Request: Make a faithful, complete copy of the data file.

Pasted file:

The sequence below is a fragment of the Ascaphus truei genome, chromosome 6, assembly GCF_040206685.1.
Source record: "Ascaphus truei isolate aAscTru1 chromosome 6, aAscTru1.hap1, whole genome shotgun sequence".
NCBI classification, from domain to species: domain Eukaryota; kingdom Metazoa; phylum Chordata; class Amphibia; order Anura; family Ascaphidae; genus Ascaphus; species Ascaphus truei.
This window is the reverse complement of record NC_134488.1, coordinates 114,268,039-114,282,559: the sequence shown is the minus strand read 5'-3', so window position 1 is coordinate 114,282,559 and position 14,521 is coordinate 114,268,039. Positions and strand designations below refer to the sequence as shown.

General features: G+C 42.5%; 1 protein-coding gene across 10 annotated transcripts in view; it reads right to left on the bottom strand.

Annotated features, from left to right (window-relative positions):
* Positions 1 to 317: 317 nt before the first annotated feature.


The sequence below is a fragment of the Ascaphus truei genome, chromosome 6, assembly GCF_040206685.1.
Source record: "Ascaphus truei isolate aAscTru1 chromosome 6, aAscTru1.hap1, whole genome shotgun sequence".
NCBI classification, from domain to species: domain Eukaryota; kingdom Metazoa; phylum Chordata; class Amphibia; order Anura; family Ascaphidae; genus Ascaphus; species Ascaphus truei.
This window is the reverse complement of record NC_134488.1, coordinates 114,268,039-114,282,559: the sequence shown is the minus strand read 5'-3', so window position 1 is coordinate 114,282,559 and position 14,521 is coordinate 114,268,039. Positions and strand designations below refer to the sequence as shown.

General features: G+C 42.5%; 1 protein-coding gene across 10 annotated transcripts in view; it reads right to left on the bottom strand.

Annotated features, from left to right (window-relative positions):
* Positions 1 to 317: 317 nt before the first annotated feature.